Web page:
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Integrative Medicine poised to capitalize on ObamacareIntegrative Medicine poised to capitalize on Obamacare

Practitioners in integrative medicine modalities believe they are on the verge of a tipping point in which the US healthcare system will not only recognize their specialties but also embrace its protocols as a more holistic, preventative and patient-centered system emerges.

February 3, 2014

16 Min Read
Integrative Medicine poised to capitalize on Obamacare


Practitioners in integrative medicine modalities believe they are on the verge of a tipping point in which the US healthcare system will not only recognize their specialties but also embrace its protocols as a more holistic, preventative and patient-centered system emerges.

Practitioner numbers in these modalities are up across the board and an analysis of service revenues across the 10 disciplines tracked by NBJ shows a modest 2.6% overall growth rate in 2013, which is slightly down from the 2.7% growth in 2012. Osteopathic doctors showed the greatest growth in revenue at 10%, while Ayurvedic medicine followed at 6%. The largest revenue generators, chiropractic care and massage therapy, showed steady to modest increases at 2% and 3% respectively.


As a more informed consumer seeks options for chronic conditions, practitioners in all disciplines appear bullish on the Patient Protection and Affordable Care Act (PPACA), citing opportunities for cross-discipline collaboration and a truly integrated model. Much of this turns on interpreting the non-discriminatory clause in the ACA requiring insurance companies to cover some CAM (complementary & alternative) therapies. To take advantage of this, many modalities have to overcome issues with credentialing and licensing. Associations representing nurse practitioners, naturopaths and acupuncturists are engaging proactively as states determine what will be included in the essential healthcare list.

Emerging science will also factor in as the medical establishment considers new options to treat disease states approaching epidemic proportions. However, CAM practitioners are perceived differently from region to region, thus consumer education becomes increasingly key to advancing credibility. “We continue to reach out to educate consumers about how modalities can work together,” says Anthony Hamm, DC of the American Chiropractic Association. “I believe that offers us an opportunity to open dialog with MDs and share information. I am hopeful the future of healthcare is an integrated model.”

Chiropractic holds steady

Service revenues: Chiropractic care continues to be the most widely accepted modality in integrative medicine accounting for 35% of the total service revenues in 2013, bringing in $18.7 billion. Though a slight increase over 2012 revenues of $18.4 billion, 2013 numbers suggest the segment is continuing to recover from declines in 2010.  The number of licensed practitioners in the space is also up to 28,406, from 27,740 in 2012, which is likely to remain the trend for the next few years.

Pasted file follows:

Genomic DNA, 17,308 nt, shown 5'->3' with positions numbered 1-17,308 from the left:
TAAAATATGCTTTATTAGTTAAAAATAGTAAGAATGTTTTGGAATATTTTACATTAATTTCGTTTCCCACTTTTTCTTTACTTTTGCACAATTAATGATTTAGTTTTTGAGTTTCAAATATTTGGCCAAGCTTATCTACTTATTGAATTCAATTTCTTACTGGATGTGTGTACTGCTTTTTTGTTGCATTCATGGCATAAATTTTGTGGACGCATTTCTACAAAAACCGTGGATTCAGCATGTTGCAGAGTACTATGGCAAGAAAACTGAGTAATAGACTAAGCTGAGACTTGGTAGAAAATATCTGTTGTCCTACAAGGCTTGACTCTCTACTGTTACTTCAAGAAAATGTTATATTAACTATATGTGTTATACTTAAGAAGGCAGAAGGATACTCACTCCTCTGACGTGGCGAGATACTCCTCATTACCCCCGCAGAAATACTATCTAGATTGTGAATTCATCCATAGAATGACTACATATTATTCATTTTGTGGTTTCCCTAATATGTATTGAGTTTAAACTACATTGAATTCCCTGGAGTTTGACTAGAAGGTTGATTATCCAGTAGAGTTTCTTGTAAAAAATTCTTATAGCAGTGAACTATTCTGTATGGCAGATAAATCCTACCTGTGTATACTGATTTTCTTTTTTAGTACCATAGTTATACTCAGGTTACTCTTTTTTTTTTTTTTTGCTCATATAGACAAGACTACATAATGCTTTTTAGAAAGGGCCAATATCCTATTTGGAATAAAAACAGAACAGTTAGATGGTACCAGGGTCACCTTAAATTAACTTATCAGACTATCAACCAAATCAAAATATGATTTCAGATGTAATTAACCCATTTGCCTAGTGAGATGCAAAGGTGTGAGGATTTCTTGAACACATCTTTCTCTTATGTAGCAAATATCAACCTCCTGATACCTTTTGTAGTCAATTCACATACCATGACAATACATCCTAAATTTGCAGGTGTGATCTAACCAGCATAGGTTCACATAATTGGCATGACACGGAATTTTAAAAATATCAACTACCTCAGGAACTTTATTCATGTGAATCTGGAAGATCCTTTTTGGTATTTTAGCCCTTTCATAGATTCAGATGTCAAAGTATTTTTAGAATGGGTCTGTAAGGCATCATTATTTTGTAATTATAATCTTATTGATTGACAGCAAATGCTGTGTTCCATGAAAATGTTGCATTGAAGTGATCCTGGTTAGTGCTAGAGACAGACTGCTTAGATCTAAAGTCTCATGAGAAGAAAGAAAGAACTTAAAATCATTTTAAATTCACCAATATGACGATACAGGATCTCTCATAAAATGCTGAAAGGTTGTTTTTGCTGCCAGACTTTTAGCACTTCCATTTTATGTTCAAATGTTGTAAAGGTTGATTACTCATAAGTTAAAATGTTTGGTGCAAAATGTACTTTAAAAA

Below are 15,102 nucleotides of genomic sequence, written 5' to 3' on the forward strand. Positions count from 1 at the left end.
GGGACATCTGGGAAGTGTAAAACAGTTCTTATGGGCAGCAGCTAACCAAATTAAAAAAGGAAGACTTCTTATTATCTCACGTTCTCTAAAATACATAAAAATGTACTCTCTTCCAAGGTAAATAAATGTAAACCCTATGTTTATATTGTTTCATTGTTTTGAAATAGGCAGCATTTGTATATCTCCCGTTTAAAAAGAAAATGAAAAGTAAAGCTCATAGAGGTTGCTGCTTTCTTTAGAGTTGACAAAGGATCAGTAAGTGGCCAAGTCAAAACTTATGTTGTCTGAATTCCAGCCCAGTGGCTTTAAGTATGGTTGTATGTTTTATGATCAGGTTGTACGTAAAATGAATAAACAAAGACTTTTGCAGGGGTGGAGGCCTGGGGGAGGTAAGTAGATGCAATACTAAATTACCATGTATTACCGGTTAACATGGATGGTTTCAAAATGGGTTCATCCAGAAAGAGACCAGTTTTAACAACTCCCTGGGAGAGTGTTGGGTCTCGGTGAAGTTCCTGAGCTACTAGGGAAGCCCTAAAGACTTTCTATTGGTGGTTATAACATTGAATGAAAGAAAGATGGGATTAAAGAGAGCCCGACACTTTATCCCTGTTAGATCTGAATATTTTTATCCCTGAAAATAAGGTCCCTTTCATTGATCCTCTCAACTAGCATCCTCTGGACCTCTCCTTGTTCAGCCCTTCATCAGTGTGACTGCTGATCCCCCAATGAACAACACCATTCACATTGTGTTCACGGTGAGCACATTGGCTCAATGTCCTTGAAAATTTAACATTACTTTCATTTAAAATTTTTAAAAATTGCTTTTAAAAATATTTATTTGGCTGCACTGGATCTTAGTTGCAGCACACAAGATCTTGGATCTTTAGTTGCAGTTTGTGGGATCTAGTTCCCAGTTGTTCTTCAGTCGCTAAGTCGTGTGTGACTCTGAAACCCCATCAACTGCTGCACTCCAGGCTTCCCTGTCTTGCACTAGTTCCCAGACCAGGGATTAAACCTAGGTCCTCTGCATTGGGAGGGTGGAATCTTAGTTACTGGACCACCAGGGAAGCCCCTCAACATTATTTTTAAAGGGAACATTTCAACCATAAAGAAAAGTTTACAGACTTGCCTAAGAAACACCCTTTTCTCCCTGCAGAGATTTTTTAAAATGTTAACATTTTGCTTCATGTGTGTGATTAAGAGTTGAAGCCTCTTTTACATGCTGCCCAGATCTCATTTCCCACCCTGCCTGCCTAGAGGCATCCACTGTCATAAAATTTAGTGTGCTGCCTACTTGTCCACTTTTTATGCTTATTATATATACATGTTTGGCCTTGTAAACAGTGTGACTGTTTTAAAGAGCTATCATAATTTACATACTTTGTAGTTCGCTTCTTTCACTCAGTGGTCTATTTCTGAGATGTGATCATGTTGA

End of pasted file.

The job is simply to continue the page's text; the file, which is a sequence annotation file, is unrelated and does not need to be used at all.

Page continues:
Supplement sales: Dietary supplement sales are an integral part of the practice for most DCs, with an estimated 92% reporting sales. Revenue from products in 2013 reached $459 million, up from $422 million in 2012, and NBJ predicts slightly slower growth for 2014. However, although these practitioners account for 15.76% of otal supplement sales, they are no longer the top sellers of supplements among integrative practitioners, with naturopathic doctors and health clubs garnering a larger share.

In the news: Although the number of students studying chiropractic remains static—likely due to rising tuition costs and declining reimbursement rates—the ACA believes chiropractors can play a key role as the healthcare act shifts discussion from disease care to wellness care. “From the standpoint of emerging healthcare models, conservative care doctors, whether they are DC or ND, have the opportunity to manage chronic diseases through diet, lifestyle and nutritional counseling,” Hamm says. “That will have an impact on how we are perceived and asked to be a part of the wellness solution.”

The role of chiropractors also will play out as new models, including medical homes and accountable care organizations, proliferate. The association believes that non-discriminatory language in PPACA’s Provision 2706, if observed in health insurance exchanges, would open the doors for insurance payments to CAM practitioners. Chiropractors, Hamm says, will be well poised to take advantage of this because they have higher clinical authority and licensure in all states.


Naturopathy a grower

Service revenues: Although one of the smaller modalities in integrative medicine, naturopathy’s popularity continues to rise, maintaining an annual revenue growth rate of 5% and accounting for nearly $3.4 billion in service revenues for 6% of the total for integrative modalities. The growth rate of practitioners is also rising, with an estimated 39,102 practitioners in 2013, including lay practitioners. The rise of lay practitioners is slowing however, as the push for licensing of naturopathic doctors gains momentum.

Supplement sales: Growth of supplement sales among NDs is steady at a solid 10% to hit $510 million in 2013 with a similar increase predicted for 2014. An estimated 80% of all NDs sell supplements, and they account for 17.3% of total practitioner supplement sales.